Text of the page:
- By Jenna Kunze
The Canadian Government has proposed new legislation that, if passed, would work towards dismantling “systemic racism in Canada’s criminal justice system”—particularly impacting Indigenous women, who are disproportionately represented in the criminal justice system.
The bill, introduced in December 2021, was given urgency after an annual report of the Office of the Correctional Investigator Ivan Zinger found that Indigenous women make up nearly half of the population in federal custody, despite accounting for just 5% of the adult population in the country.
Prime Minister Justin Trudeau told reporters at an event in Newfoundland and Labrador yesterday that the overrepresentation of Indigenous women in federal prisons is “appalling,” and that the government’s bill should help the problem.
“Mandatory minimums do lead to an overrepresentation of vulnerable and marginalized people in our criminal justice system,” Trudeau told The Globe and Mail. “We know there’s much more to do and we will. Tackling systemic discrimination, which is real, is long, hard work that we are committed to.”
The proposed changes suggested in Bill C-5 would repeal 20 mandatory minimum sentences in the country’s criminal code, mostly for drug and gun crimes. The mandatory minimum penalties would remain for certain crimes, including murder, high treason, sexual offenses, impaired driving offenses, and certain firearm offenses.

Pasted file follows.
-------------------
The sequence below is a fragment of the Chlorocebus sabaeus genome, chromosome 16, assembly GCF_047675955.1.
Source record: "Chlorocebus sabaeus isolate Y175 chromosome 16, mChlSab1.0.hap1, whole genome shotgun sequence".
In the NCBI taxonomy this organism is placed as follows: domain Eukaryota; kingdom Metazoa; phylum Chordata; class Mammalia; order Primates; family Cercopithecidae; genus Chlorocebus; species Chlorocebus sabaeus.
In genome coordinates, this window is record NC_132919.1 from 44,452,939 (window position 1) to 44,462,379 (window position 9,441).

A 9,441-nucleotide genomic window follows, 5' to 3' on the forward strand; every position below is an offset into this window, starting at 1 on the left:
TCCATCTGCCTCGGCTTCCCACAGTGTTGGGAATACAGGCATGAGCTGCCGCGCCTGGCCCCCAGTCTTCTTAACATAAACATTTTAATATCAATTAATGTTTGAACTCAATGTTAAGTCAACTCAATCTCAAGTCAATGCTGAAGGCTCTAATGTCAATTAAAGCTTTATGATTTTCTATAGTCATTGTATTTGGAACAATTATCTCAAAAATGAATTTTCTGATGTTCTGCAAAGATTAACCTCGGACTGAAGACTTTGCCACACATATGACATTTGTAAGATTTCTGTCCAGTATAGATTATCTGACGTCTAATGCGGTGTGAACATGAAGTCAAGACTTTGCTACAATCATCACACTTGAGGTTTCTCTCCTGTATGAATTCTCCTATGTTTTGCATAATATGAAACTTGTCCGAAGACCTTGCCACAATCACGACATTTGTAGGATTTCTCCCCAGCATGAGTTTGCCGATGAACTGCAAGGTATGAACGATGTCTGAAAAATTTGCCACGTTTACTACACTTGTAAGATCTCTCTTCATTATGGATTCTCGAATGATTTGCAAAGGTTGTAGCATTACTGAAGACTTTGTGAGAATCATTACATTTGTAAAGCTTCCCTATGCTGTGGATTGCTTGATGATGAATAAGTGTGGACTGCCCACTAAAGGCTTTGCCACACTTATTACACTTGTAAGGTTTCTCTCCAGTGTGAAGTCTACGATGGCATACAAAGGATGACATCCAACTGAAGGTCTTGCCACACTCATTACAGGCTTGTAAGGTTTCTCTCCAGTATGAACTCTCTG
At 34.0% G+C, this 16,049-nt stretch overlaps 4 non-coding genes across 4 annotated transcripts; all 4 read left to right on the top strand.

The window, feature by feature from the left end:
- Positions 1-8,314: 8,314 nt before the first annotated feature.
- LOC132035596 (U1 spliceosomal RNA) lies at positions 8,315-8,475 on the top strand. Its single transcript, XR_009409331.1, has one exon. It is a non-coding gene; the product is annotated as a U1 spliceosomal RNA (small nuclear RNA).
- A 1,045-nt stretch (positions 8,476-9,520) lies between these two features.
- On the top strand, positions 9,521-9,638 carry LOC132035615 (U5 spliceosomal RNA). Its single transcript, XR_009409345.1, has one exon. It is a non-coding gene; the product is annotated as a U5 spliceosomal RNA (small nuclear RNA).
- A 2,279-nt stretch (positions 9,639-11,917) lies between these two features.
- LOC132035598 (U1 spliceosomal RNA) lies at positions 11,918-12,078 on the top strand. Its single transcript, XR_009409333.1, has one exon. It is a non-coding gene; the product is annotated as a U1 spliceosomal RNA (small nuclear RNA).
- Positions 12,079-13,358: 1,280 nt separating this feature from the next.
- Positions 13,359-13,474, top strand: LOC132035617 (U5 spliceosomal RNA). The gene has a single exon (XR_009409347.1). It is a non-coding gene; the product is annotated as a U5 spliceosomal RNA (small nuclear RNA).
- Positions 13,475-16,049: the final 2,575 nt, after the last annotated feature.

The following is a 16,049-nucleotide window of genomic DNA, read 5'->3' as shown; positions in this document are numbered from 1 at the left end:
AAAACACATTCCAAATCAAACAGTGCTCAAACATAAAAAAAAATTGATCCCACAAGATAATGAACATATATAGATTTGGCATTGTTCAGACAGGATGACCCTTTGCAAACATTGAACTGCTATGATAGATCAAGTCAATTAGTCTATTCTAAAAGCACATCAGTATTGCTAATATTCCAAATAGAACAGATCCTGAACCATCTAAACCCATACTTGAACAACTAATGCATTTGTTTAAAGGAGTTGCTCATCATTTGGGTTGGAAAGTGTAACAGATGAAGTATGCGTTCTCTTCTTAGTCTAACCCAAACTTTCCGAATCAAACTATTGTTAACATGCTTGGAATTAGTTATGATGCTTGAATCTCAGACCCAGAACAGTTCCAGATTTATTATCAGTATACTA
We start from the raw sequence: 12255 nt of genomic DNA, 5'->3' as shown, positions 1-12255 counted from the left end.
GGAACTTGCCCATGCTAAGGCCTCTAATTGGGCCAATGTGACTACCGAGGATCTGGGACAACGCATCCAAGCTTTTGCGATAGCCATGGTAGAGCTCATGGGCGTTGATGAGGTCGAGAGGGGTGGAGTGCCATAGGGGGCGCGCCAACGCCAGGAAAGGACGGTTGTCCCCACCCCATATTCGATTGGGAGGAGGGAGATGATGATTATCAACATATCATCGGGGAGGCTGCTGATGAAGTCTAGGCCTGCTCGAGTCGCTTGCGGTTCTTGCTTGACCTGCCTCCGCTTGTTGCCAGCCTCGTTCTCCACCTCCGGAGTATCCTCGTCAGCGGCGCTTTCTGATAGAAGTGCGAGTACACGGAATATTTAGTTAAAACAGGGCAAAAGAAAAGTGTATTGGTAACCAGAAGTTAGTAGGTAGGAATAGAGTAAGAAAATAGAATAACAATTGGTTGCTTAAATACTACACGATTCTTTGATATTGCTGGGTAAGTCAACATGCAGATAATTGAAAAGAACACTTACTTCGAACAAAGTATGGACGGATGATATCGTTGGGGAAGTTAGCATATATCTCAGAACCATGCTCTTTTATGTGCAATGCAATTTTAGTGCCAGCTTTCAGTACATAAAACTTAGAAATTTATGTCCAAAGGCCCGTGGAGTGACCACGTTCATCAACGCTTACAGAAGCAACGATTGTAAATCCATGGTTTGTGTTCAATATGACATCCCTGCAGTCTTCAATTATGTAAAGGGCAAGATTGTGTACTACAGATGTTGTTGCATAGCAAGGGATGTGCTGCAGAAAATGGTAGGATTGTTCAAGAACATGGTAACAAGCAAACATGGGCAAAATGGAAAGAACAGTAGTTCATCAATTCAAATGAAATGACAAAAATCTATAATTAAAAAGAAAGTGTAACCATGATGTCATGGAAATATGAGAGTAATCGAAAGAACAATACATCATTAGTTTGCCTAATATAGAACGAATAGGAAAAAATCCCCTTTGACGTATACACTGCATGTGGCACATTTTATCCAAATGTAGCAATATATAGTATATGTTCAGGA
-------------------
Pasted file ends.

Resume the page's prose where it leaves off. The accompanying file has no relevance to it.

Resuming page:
“Sentencing laws that have focused on punishment through imprisonment have disproportionately affected Indigenous peoples, as well as Black Canadians and members of marginalized communities,” the bill’s backgrounder reads.
Indigenous peoples serving prison time in Canada has steadily increased over the last decade, whereas the non-Indigenous inmate population has decreased.
Zinger found that the proportion of Indigenous offenders admitted with an offense punishable by mandatory minimum penalties (MMPs) has almost doubled between 2007-2008 and 2016-2017, from 14% to 26%.
“Over-representation of Indigenous people in correctional settings remains one of Canada’s most pressing human rights issues, and is evidence of public policy failures over successive decades as no government has been able to stop or reverse this trend,” Zinger said in a statement.
Repealing certain sentencing requirements would allow judges flexibility to impose an appropriate sentence, which could mean more or less prison time than that previously directed by MMPs.
More Stories Like ThisSupreme Court Overturns Roe v. Wade, Indian Country Responds
President Biden Nominates Patrice Kunesh for Commissioner of the Administration for Native Americans
Ultra Meaningful: Running the Western States Endurance Run
Supreme Court Rules Miranda Rights to be Limited; Impact on Indian Country
Shinnecock Attorney & Secretary of the Council of Trustees Kelly Dennis Appointed to New Dept. of Interior Advisory Committee